of the death penalty." that press release also said, "mumia ab abu-jamal's death sentence are religionics of a time and place that was notorious for police and race discrimination. they held rallies and protests. this is advocacy. this is political advocacy. this is extreme and radical advocacy. this is not legal representation. they even went so far as to travel to france, to hold multiple rallies for abu-jamal. the french had already named a street after abu-jamal in a suburb of paris. this prompted the house of representatives in 2006 to vote 368-31 to condemn the murder of officer daniel faulkner and to earth the french town to -- and to urge the french town to change that street name. after phaging those flames of racial tension in the court of public opinion, adegbile pressed aggressive arguments on flais our courts of law. thankfully, the state and federal courts rejected those arguments. under adegbile you the l.d.f. initially argued in court that abu-jamal's death sentence should be overturned because he believed there should have been more for instance on -- after cang americans
, what they want to do. either as an individual or a nation. the monotheistic religions of the world all push its members to fight against poverty. but right now the united states of america, the rich are getting richer, and the poor are getting what the rich don't take with them. >> congressman emanuel cleaver and sister simone campbell, i'm going to have to leave it there. thank you both for your time tonight. >> thank you, reverend. >> good to be here. >>> still ahead, a top democrat calls out republicans for their dependence on billionaire koch brothers. >>> but first, new surveillance video of a deadly shooting inside a walmart. one man is dead and the shooter has not been arrested. we'll talk about it next. covert ops? double agents? spy thriller? you don't know "aarp" thanks to the aarp tek program, this guy is spying on his new grandson. aarp tek gets people better connected to technology, to better connect with each other. with social media, digital devices and apps. if you don't think "hashtag love dad" when you think aarp, then you don't know "aarp" find more surprising possib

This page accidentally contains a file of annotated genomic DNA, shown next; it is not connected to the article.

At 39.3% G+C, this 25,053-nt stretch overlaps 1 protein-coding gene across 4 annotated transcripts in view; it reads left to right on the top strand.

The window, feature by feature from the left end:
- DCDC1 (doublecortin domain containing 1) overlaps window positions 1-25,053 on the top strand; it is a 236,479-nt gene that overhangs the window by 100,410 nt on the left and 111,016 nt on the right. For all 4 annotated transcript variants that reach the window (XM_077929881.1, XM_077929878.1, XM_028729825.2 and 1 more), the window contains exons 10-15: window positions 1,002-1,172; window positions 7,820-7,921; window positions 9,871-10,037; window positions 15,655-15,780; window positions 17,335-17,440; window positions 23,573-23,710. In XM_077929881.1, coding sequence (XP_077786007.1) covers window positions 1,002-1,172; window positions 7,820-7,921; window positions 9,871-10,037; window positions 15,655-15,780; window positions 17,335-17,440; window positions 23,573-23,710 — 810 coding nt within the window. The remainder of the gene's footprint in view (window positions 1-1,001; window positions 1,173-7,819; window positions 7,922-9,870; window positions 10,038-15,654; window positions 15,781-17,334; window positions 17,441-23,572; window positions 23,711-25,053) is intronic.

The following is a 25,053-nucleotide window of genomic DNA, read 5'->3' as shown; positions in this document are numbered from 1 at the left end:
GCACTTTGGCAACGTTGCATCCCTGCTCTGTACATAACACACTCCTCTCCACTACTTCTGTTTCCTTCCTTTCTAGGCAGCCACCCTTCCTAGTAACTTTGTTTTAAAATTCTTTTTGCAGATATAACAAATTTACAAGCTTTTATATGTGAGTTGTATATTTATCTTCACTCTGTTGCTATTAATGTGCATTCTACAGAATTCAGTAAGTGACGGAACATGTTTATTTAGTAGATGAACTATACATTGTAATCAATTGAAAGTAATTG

. we all know religion was cited repeatedly in a different context for racial segregation, then people moved on and a lot of religious believers today do not look at their teachings any more as a justification for that. >> well, that's because that was perversion of scripture. look, scripture doesn't change. the guide is the same yesterday, today, forever, the evangelical will tell you and because they believe that way, to use scripture in a way to prof ul gait segregation is wrong and a misuse of scripture. that's a separate altogether, ari. >> i don't want to go too deeply theological, and you might just win that debate, if it comes to certain parts of the book i don't know as well, but what i also want to get in is the politics on 2016. margie, are there going to be republicans that decide when they are running, they need to be the first mainstream republican presidential candidate to be open to marriage equality? margie first. >> i think there are some republicans who might be a candidate for doing that. i don't know if that's a winning strategy in some of these early primary state